A Cultural Critique of the Tesla Cybertruck

Victoria Scott for Road and Track:

From all of these eras, certain models—from the exotic to the every day—seem to be perfect windows into our country’s ego and id; they show what it values, and what it fears, at the moment of its release. The ‘57 Chevy, with its vast expanses of gleaming chrome—and its ads full of perfectly-trad-beautiful gleaming white smiles and white faces—became shorthand for the rock n’ roll Fifties; the stainless-steel Delorean DMC-12 and the unreliability underneath its gleaming sci-fi exterior came to represent the hollow futurism of the Reagan Eighties.

Which neatly brings us to the Tesla Cybertruck and the fraught present.

Such a sharp piece on how we ended up with a car like the Cybertruck being an actual vehicle.

We saw one for the first time the other day. It is a big vehicle.

The Choice Is Yours

San Diego Padres owner Peter Seidler died this past Tuesday. From Joe Sheehan’s newsletter contrasting Seidler and Oakland A’s owner John Fisher.

Peter Seidler and John Fisher were both born on third base. One decided to steal home, and the other decided to just steal.

I don’t follow the Padres as close as the Chargers or the Warriors, but I admired what Seidler tried to do in San Diego.

Laguna Beach 92651

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I’ve always loved driving, especially along Pacific Coast Highway. I took the above picture back in 2004 (on my Powershot A40) once I discovered this amazing stretch of highway between Newport Coast and Laguna Beach. I’d go on this drive often, usually for fun or to clear my mind.

Thanks in no small part to shows like The OC and MTV’s Laguna Beach reality show, I became fascinated with the thought of living here. The storylines and staged or not staged drama of the shows were just entertainment, but it was fun to hear and see the characters go to various spots in Orange County. Ones that my roommates and I often sought out. Heck, I even bought a skimboard after watching the kids do it on the show.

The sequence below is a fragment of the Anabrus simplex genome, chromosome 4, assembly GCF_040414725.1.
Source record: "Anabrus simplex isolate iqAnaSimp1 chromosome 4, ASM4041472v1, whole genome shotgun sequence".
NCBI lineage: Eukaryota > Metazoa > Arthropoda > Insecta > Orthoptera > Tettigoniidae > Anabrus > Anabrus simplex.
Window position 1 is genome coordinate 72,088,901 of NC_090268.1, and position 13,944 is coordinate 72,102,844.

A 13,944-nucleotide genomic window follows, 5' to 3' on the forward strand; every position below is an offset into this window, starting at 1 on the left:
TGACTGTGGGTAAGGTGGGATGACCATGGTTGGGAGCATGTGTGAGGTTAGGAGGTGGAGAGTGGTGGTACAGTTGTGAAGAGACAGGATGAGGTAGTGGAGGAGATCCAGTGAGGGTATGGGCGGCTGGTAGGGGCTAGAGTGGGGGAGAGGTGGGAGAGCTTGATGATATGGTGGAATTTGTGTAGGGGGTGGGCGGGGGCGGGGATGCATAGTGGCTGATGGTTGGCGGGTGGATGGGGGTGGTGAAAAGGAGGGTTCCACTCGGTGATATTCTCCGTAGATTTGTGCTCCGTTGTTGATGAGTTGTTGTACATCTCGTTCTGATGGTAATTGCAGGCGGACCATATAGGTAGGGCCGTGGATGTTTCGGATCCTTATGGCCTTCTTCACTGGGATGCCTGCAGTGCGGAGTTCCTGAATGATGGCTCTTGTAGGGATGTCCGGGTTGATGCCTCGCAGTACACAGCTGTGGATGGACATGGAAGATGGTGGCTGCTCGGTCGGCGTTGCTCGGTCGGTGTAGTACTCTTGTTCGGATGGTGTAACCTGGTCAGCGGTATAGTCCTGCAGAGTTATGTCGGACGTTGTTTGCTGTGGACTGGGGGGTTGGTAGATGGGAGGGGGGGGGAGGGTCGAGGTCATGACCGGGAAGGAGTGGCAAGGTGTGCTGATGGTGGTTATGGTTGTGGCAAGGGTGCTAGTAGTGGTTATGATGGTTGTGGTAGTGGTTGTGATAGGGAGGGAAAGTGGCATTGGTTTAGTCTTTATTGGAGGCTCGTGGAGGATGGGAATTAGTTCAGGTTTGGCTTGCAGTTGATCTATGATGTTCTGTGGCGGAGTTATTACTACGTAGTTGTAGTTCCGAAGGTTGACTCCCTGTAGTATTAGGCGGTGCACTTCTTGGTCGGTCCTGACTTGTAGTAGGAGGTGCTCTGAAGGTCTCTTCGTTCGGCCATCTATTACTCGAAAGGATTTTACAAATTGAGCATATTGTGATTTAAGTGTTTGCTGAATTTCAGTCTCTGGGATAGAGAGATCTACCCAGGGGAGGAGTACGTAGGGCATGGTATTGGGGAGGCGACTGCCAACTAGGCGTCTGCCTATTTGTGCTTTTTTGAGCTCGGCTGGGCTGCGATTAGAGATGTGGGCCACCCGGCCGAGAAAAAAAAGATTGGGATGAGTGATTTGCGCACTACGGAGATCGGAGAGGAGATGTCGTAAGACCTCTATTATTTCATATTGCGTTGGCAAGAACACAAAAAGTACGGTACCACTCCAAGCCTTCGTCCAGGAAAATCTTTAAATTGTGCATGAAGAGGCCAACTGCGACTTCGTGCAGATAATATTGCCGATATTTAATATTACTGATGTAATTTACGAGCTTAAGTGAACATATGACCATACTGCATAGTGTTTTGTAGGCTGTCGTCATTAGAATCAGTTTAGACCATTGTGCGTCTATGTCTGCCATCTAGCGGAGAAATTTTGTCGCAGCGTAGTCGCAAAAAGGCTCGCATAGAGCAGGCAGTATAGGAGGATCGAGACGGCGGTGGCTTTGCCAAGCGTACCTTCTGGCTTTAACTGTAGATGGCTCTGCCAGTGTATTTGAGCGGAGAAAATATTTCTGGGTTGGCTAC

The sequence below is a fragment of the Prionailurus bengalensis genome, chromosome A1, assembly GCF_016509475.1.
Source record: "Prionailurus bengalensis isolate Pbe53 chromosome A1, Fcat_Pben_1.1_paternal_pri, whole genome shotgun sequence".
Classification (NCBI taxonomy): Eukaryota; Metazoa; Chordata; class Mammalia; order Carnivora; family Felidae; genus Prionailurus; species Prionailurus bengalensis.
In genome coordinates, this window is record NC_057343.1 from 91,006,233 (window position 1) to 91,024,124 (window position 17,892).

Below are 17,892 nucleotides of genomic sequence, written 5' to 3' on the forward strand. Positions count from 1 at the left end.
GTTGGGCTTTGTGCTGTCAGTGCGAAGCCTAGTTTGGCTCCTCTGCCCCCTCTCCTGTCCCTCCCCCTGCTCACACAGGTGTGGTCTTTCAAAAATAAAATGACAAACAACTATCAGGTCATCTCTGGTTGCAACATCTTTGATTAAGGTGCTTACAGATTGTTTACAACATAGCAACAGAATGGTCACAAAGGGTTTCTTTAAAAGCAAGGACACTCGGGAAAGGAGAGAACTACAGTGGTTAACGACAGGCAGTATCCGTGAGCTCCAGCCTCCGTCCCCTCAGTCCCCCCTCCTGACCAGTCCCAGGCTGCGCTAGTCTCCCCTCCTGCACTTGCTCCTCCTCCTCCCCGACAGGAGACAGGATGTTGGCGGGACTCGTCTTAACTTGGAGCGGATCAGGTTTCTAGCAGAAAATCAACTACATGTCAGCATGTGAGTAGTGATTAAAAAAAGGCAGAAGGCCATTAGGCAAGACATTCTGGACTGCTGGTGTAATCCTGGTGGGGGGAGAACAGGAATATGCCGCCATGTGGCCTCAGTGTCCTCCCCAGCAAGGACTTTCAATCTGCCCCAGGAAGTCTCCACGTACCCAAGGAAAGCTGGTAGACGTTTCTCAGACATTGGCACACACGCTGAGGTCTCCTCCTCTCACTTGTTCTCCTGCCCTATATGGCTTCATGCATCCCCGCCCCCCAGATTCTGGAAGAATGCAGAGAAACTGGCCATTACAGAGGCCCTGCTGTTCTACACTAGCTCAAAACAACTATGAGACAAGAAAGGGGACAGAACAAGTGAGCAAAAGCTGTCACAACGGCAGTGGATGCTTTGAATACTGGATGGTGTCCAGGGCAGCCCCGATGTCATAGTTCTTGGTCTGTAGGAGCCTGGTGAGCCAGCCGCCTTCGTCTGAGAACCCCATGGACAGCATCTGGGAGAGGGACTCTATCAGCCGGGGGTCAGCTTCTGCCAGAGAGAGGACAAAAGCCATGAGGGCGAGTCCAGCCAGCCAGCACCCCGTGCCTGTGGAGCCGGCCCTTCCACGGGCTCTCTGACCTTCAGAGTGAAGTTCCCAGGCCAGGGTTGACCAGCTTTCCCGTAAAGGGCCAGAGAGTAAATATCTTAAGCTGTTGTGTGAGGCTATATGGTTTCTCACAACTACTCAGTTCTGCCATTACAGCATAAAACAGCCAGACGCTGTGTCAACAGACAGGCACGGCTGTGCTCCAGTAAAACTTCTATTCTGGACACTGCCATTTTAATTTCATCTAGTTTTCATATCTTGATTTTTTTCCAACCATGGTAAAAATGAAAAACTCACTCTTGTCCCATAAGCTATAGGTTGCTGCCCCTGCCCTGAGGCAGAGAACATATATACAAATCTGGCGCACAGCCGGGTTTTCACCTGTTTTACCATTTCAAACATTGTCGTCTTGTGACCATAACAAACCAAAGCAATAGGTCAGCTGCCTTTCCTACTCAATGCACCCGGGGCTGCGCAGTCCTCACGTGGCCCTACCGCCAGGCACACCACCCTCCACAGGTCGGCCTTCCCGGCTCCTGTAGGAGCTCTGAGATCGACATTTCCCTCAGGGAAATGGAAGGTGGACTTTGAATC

Back in March, we closed escrow on a townhome in Laguna Beach. Now almost 20 years after this picture was taken, it is almost unbelievable that I get to call this place home.

My wife and I are homeowners in Laguna Beach. If you would have told me that I’d be married with two kids, a corgi, and a home in Laguna Beach, the married with two kids and a dog are completely plausible. I would not have believed the Laguna Beach part.

It’s been almost 7 months since we closed and moved in and it still feels unreal whenver we drive into Downtown or drive that same stretch of highway to Trader Joe’s or the kids’ schools.

Who would’ve thought? Not me that’s for sure but here we are now.

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New York’s Best (Fake) Steak House Opens Up

A week after the listing was posted in March 2022, Mr. Jalali, now 21, said, “A couple walked in like, ‘We’re here for the steak.’” The roommates turned them away, but their listed phone number rang off the hook. The friends toyed with the idea of opening a real restaurant, and Mr. Walz, also 21, built a website with a waiting list.

This sounds like something I would’ve done in my mid-twenties.

Inside the Most Expensive ZIP Code in America

The small coastal enclave of Newport Coast, Calif., and its 92657 ZIP Code, located in Newport Beach in Orange County, had the priciest median residential listing price in the U.S. in July 2023, according to data from Realtor.com. Situated between the Newport Beach community of Corona del Mar and the city of Laguna Beach, Newport Coast is roughly 3 miles wide and long, stretching from the Pacific Ocean northwest up into the hillside.

We live next to this town and visit Crystal Cove, the original “Shake Shack”, and I’ve been lucky to visit some of the homes in the neighborhood for my work.

Cooking with Gas

From Roman Mars’ podcast, 99% Invisible:

The level of emotion generated by this common household appliance was surprising. But it turns out there is a long and well-documented history that explains our current moment. The natural gas industry has spent the past hundred years selling Americans on the gas stove and trying to convince us that it’s superior to the electric alternative. That it’s classier, more functional, and that it just cooks our food better.

A truly fascinating look at how the natural gas industry (can we start calling it methane gas?) effectively brainwashed generations of Americans thinking that cooking with gas is better.

As far as other appliances that use gas, switching out the stove looks like to be the hardest one to convince the public to switching.